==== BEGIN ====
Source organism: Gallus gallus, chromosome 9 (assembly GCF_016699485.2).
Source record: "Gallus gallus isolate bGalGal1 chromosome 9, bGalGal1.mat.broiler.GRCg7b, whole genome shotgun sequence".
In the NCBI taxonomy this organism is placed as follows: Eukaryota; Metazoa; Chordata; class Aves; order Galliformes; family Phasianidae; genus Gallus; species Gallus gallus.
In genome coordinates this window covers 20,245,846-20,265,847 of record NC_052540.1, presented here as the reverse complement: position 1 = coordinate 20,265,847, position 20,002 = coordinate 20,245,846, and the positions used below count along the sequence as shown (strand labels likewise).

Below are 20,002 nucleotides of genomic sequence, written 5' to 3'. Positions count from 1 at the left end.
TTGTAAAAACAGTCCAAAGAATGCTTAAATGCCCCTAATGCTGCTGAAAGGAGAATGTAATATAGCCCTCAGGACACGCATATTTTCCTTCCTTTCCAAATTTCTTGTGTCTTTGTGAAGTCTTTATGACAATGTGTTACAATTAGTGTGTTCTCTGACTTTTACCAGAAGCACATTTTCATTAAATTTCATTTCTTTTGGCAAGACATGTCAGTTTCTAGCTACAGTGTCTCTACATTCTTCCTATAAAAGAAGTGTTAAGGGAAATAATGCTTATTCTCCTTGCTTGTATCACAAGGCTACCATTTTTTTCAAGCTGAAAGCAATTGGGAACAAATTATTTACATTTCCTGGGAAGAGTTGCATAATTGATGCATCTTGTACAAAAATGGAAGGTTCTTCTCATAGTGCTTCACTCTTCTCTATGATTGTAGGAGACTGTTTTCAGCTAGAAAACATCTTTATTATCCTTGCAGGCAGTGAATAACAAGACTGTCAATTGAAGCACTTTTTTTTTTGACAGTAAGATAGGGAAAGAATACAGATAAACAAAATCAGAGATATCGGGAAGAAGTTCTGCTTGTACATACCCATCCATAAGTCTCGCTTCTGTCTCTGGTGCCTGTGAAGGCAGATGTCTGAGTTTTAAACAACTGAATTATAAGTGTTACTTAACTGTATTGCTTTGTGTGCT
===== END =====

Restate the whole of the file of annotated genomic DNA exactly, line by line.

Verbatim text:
Source organism: Gallus gallus, chromosome 9 (assembly GCF_016699485.2).
Source record: "Gallus gallus isolate bGalGal1 chromosome 9, bGalGal1.mat.broiler.GRCg7b, whole genome shotgun sequence".
In the NCBI taxonomy this organism is placed as follows: Eukaryota; Metazoa; Chordata; class Aves; order Galliformes; family Phasianidae; genus Gallus; species Gallus gallus.
In genome coordinates this window covers 20,245,846-20,265,847 of record NC_052540.1, presented here as the reverse complement: position 1 = coordinate 20,265,847, position 20,002 = coordinate 20,245,846, and the positions used below count along the sequence as shown (strand labels likewise).

Below are 20,002 nucleotides of genomic sequence, written 5' to 3'. Positions count from 1 at the left end.
TTGTAAAAACAGTCCAAAGAATGCTTAAATGCCCCTAATGCTGCTGAAAGGAGAATGTAATATAGCCCTCAGGACACGCATATTTTCCTTCCTTTCCAAATTTCTTGTGTCTTTGTGAAGTCTTTATGACAATGTGTTACAATTAGTGTGTTCTCTGACTTTTACCAGAAGCACATTTTCATTAAATTTCATTTCTTTTGGCAAGACATGTCAGTTTCTAGCTACAGTGTCTCTACATTCTTCCTATAAAAGAAGTGTTAAGGGAAATAATGCTTATTCTCCTTGCTTGTATCACAAGGCTACCATTTTTTTCAAGCTGAAAGCAATTGGGAACAAATTATTTACATTTCCTGGGAAGAGTTGCATAATTGATGCATCTTGTACAAAAATGGAAGGTTCTTCTCATAGTGCTTCACTCTTCTCTATGATTGTAGGAGACTGTTTTCAGCTAGAAAACATCTTTATTATCCTTGCAGGCAGTGAATAACAAGACTGTCAATTGAAGCACTTTTTTTTTTGACAGTAAGATAGGGAAAGAATACAGATAAACAAAATCAGAGATATCGGGAAGAAGTTCTGCTTGTACATACCCATCCATAAGTCTCGCTTCTGTCTCTGGTGCCTGTGAAGGCAGATGTCTGAGTTTTAAACAACTGAATTATAAGTGTTACTTAACTGTATTGCTTTGTGTGCT